Thursday, 2 August 2018

Bruce Springsteen

On Friday September 29, 1978, age nineteen, I went round to my friend's parents' house. We were going to see UK reggae band Steel Pulse at Friars Club in Aylesbury. Getting ready in his bedroom, he said that before we went out I should listen to his latest reason for enthusiasm. Expecting some roots reggae or angry punk, I did as I was told and sat down, shut up and listened. The track he played me was Thunder Road. He handed me the now-iconic white gatefold sleeve in order to read the lyrics.

He was right to have sat me down, knowing the impact this song would have. It is corny and indulgent to say that it "changed my life", but certainly it kicked off an obsession with Springsteen and his music that lasted for the next fifteen years or so, before I started to view him a bit more objectively. Since then I went on to see him him eighteen times in concert, including being in the fifth row at Stafford's Bingley Hall on May 20, 1981 for what is, along with The Clash at Friars Aylesbury in December 1978, the best live gig of my life.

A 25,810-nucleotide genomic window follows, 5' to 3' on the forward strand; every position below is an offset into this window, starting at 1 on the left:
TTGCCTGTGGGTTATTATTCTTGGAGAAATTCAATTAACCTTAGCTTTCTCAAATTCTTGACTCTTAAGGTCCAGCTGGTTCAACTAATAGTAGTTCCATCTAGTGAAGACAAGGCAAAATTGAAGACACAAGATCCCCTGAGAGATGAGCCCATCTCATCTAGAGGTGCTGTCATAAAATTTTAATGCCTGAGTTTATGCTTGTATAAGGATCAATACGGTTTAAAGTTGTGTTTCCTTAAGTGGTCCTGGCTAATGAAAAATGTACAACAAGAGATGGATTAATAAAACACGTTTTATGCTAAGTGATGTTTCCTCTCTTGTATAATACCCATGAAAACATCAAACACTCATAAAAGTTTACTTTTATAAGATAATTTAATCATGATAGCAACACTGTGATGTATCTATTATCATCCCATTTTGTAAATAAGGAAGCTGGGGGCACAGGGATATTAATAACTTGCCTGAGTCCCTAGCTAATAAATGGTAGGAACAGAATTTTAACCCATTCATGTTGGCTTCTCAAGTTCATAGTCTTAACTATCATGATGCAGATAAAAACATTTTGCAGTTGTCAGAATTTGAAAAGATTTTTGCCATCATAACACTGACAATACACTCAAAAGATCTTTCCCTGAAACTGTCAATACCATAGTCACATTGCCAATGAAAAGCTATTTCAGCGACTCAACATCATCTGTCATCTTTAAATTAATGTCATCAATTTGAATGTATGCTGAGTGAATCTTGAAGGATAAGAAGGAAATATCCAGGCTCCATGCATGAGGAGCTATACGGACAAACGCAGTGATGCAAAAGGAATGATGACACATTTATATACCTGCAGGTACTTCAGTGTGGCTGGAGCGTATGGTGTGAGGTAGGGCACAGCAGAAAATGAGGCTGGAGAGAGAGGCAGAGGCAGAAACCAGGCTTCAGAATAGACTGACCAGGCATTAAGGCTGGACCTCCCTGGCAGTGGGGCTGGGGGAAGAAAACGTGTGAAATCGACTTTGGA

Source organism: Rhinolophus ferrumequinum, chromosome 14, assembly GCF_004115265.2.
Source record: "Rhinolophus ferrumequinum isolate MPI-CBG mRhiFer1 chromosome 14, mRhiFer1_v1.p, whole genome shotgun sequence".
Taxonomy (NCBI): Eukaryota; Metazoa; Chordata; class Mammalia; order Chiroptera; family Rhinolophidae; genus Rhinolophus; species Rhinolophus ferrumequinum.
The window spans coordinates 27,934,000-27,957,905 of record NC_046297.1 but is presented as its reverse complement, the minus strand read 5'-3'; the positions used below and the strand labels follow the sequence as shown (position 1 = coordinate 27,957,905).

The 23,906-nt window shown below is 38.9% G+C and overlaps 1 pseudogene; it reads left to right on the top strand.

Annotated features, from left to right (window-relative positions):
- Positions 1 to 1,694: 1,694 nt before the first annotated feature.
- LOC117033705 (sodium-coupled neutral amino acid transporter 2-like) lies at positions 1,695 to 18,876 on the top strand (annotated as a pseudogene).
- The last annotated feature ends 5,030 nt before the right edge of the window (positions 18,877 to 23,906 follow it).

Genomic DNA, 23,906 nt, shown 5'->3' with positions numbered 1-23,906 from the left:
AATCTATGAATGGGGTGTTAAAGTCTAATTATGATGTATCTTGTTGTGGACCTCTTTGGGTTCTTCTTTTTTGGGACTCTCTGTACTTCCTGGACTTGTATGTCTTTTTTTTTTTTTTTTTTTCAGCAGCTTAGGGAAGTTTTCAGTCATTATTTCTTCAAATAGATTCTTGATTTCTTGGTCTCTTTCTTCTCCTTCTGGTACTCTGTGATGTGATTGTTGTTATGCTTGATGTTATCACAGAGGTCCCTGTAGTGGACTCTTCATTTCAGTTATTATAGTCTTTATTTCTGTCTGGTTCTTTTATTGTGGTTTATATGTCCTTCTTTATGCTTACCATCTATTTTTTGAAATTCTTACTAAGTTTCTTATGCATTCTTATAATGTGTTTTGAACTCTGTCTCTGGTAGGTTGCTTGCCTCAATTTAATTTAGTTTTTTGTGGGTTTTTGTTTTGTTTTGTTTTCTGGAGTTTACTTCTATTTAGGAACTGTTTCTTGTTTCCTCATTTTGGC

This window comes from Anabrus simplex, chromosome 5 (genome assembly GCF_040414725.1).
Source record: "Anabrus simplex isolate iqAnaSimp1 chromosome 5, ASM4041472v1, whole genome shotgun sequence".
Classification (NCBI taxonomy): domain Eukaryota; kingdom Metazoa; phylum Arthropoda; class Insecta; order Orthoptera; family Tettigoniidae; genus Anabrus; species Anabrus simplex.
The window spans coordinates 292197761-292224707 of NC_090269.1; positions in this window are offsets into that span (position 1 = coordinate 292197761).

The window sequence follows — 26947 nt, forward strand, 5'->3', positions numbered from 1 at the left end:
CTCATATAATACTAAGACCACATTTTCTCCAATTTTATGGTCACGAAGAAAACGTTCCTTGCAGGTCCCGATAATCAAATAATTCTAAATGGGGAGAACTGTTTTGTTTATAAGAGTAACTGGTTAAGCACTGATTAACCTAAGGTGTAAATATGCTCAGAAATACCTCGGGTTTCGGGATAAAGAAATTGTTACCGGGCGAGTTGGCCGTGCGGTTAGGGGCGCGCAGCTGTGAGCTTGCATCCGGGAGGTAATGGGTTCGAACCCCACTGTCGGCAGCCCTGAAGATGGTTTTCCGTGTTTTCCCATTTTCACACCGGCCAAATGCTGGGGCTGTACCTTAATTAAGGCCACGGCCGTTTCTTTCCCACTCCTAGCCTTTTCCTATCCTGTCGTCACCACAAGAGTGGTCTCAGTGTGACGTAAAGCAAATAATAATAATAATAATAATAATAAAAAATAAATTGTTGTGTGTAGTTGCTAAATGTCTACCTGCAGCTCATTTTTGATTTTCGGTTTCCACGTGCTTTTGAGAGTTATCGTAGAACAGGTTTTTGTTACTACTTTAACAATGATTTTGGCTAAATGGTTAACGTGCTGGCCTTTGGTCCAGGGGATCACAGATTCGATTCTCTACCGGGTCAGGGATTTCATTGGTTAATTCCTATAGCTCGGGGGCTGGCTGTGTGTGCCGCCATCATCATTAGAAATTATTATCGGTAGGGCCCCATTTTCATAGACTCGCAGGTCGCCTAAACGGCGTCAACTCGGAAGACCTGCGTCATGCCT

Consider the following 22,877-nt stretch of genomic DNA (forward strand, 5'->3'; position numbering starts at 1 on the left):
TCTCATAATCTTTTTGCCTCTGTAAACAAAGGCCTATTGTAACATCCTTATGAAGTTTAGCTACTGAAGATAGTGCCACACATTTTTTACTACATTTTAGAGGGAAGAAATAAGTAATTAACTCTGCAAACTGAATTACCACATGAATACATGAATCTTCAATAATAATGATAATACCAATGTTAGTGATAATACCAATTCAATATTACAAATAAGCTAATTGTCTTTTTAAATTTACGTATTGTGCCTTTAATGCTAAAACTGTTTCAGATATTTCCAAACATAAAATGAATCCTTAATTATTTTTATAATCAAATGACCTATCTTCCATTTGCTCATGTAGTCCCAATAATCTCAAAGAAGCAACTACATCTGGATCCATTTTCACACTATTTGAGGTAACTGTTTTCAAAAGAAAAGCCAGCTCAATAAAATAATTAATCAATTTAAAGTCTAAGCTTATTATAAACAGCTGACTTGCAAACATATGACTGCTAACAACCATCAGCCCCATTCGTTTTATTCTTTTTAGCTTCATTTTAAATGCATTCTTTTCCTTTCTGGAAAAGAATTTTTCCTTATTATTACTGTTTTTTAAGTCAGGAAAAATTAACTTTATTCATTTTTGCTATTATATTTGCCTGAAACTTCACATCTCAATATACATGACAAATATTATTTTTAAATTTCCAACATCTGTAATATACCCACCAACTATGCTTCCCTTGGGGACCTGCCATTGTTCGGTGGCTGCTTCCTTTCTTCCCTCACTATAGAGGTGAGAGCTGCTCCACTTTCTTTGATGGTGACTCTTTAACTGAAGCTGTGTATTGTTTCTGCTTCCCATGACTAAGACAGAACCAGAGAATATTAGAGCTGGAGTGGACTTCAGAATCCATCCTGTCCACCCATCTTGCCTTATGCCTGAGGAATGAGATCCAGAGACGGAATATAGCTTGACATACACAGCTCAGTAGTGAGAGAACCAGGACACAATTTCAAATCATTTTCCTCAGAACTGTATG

These days, I have a far more relaxed attitude to Springsteen's music and find that I only listen to his music once or twice a year. I still get all his albums upon release, however, but there is no longer an obsession. Looking back, though, you simply couldn't beat that early excitement of 1978-1983, buying Born To Run, Darkness, The Wild, The Innocent, Greetings and Nebraska. Discovering just what wonderful albums they were. Walking back from my girlfriend's house in the early hours of the morning, singing Incident On 57th Street to myself from beginning to end. Wonderful memories that haven't faded at all. It all went too mainstream with the overrated (for me) "Born In the USA", but man, those early recordings...

LIST OF CATEGORIES (click on a category to read detailed, album-by-album reviews)

The Classic Period (1973-1984)
The Middle Years (1985-2000)
Modern Times (2002-2019)